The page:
Japanese airlines tonight began inspecting the tail sections of their Boeing 747 jumbo jets as experts investigating Monday's crash of a Japan Air Lines 747 pursued theories that fastening devices or rudders on the plane's tail somehow failed in mid-flight.
The inspections, to be performed in coming weeks on all sixty-nine 747s operated by Japanese carriers, were ordered this morning by the Japanese Ministry of Transport. The planes were not grounded in the meantime, however.
The Japan Air Lines jet crashed Monday evening with 524 passengers and crew after taking off from Tokyo on a domestic flight to Osaka. Four survivors were found Tuesday on the mountainside crash site 60 mile west of Tokyo, but all others aboard it are presumed dead in what appears to be the largest single-plane disaster in aviation history.
Airline oficials said that about 250 bodies had been recovered, and police said that 95 had been identified by relatives. The bodies were flown to a nearby town by helicopter.
Modern jet aircraft frames are constructed of high-strength metal. But vibration, shocks and general wear and tear can lead to formation of tiny cracks, which, if undetected, can cause components to snap without warning.
Theories that the accident began with structural failure in the tail began gaining credence after three large pieces from the stricken jet were found floating in the sea earlier this week about 80 miles south of the aircraft's impact point. A fourth piece, part of the tail, was found in the water today.
The first three have been identified as the upper part of the tail fin's leading edge, a lower section of the jet's rudder and an air vent that serves an auxiliary power unit mounted in the extreme rear of the plane's fuselage.
Loss of these parts would not have been visible from the cockpit. But they could explain why the plane appears to have flown aimlessly for about a half hour before crashing. In radio messages to the ground, the crew reported that they were "unable to control" the aircraft.
Investigators have also found major sections of the plane's tail fin at the crash site, indicating that it did not completely disintegrate in flight. Its tail wings have also been found among the wreckage.
The right rear door that the crew reported was "broken" has been found at the crash site hanging open on its hinges, with its lock mechanism intact. That eliminated an earlier theory that it had broken loose and damaged the tail section.
The recovery of pieces of the tail partly explains one of the radio transmissions from the pilot, staff writer Douglas Feaver reported from Washington. The leading edge of the vertical stabilizer -- the up-and-down part of the tail -- contains the antennas that would provide electronic navigational guidance to the cockpit. If the antennas were gone, important instruments would be rendered useless and the pilot would need navigational assistance. At one point, he asked air traffic controllers to pinpoint his location.
Although an aircraft is theoretically controllable even after the loss of a vertical stabilizer, the damage to the rear of the aircraft in addition could have caused a leak in the hydraulic systems that provide power assists to the flight controls. Without hydraulic assists, controls on the giant plane are nearly impossible to operate. The 747 has four independent systems, but a major leak could bleed off the hydraulic fluid after some period of time. The plane apparently flew for about 30 minutes after the initial damage.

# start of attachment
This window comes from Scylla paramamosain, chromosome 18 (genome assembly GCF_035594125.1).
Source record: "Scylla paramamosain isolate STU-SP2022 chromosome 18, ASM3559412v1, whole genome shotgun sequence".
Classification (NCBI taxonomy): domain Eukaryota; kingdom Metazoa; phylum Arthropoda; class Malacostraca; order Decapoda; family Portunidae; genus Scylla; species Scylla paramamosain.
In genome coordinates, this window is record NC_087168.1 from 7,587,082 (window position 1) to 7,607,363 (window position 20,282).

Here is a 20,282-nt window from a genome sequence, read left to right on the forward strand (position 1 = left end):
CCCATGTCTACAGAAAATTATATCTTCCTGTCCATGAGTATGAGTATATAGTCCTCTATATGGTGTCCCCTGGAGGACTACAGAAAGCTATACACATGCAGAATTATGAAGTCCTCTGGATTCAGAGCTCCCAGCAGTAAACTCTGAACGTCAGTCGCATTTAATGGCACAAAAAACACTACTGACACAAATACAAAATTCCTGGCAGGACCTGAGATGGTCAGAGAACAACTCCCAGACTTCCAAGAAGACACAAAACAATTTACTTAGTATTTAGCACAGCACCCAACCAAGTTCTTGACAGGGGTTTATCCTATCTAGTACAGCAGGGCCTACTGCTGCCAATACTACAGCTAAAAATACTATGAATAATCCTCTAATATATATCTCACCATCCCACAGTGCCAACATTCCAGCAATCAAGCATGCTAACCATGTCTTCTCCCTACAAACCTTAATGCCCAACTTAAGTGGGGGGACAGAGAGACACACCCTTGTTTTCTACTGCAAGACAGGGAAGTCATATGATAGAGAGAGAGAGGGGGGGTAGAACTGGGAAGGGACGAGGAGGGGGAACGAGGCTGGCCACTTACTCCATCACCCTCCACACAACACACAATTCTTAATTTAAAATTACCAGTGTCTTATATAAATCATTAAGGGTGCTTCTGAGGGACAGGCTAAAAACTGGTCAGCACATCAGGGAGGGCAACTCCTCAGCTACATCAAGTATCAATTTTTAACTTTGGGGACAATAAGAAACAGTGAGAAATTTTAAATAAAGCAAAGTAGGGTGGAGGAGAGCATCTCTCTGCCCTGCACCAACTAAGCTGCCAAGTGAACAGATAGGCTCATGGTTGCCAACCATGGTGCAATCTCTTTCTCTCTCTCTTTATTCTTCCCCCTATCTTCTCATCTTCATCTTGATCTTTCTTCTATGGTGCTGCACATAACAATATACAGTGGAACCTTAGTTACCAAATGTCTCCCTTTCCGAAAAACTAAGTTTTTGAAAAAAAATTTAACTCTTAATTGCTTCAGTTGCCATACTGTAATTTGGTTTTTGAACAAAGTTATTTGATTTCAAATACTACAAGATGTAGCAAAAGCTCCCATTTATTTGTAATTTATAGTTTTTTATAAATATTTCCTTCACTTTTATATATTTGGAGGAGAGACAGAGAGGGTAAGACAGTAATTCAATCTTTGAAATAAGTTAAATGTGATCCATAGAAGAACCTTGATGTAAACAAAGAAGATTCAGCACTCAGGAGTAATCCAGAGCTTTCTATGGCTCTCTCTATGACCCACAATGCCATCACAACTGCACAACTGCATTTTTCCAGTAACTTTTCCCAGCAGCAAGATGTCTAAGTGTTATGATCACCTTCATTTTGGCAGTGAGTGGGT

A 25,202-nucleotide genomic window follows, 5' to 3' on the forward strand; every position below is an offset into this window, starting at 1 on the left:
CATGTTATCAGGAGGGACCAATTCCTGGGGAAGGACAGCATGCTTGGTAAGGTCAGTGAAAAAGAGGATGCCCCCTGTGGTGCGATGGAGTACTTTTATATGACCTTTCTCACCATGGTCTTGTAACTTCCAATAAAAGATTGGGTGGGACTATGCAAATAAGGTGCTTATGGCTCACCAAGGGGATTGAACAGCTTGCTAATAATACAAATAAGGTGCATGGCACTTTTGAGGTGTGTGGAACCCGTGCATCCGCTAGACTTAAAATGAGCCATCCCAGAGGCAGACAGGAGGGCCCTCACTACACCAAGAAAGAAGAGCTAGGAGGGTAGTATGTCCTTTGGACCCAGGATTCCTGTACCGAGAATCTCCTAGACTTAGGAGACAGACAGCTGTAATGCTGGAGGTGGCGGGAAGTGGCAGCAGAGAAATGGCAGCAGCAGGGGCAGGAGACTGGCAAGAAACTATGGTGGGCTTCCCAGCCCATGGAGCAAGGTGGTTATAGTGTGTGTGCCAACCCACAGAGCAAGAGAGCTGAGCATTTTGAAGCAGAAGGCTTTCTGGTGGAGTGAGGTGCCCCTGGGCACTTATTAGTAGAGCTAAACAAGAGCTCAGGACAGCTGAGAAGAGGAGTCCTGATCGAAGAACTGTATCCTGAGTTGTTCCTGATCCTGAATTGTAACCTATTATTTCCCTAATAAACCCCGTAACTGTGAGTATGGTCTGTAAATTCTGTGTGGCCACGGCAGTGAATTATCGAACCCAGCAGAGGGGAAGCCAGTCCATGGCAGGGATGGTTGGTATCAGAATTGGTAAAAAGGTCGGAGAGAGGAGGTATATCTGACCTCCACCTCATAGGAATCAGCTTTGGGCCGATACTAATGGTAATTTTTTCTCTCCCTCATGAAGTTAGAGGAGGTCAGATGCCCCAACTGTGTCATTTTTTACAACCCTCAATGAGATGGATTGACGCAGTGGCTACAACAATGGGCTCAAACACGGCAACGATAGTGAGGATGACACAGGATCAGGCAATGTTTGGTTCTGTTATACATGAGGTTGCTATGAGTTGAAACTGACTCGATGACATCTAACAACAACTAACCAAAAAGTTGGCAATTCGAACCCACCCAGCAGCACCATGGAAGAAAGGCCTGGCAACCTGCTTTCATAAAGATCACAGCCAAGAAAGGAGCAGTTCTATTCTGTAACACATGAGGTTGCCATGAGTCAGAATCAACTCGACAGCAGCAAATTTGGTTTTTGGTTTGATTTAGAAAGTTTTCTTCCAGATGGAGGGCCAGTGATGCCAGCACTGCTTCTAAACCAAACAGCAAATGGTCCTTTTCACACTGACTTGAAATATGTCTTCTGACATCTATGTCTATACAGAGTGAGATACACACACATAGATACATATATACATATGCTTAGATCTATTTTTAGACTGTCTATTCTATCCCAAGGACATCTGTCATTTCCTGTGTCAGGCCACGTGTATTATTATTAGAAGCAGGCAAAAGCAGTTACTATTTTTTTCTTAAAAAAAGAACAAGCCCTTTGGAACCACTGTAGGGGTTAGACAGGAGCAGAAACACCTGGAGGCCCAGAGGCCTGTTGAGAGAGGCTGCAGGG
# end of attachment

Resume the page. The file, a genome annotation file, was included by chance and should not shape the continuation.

Yumi Ochiai, an off-duty flight attendant who is among the four survivors, has said that the troubles began when a loud bang was heard above her seat, which was four rows from the back of the cabin.
Aviation experts have suggested that a pin, located almost directly above her seat and that fastens the front edge of the tail fin to the plane's fuselage, may have given way. That could have punctured the plane's body, causing the signs of rapid decompression that Ochiai reported.
Such explanations remain highly speculative, however. "Everything we can say at the moment is based on circumstantial evidence," a Transport Ministry technician involved in the investigation said today.
Investigators today began examining the jet's two flight recorders, which were recovered from the wreckage Wednesday, the Japanese news media reported.
The Ministry of Transport order today instructed airlines to inspect a series of bolts, rivets and metal tubes that fasten tail fins to the bodies of the aircraft. They were also told to inspect rudder hinges, balance weights on upper rudders and equipment that controls the rudders. They were told to check for leakage of hydraulic fluid from this equipment.
Inspection must be finished before 300 additional flight hours have elapsed for planes that have made fewer than 15,000 flights and within 100 hours for planes that have made more than 15,000 flights.
The job takes several hours. It entails visual examination and the painting of dye onto surfaces to detect invisible cracks. X-ray machines and cameras that can be inserted into the bodies may also be used.
Japan Air Lines planned to begin inspecting four of its jumbo jets tonight. All Nippon Airways, another major carrier, planned to inspect one plane.
In Washington, Feaver reported:
The Federal Aviation Administration said it had no present plans to order inspections of the 160 U.S.-operated 747s because not enough technical detail about the accident was yet available to make such inspections fruitful.
"There are no 747SRs, the version involved in the Japanese accident, being flown by U.S. airlines," the agency said in a statement. Spokesmen for the two major U.S. 747 operators -- Pan American World Airways and Northwest Orient Airlines -- added that they did not plan special inspections on their own.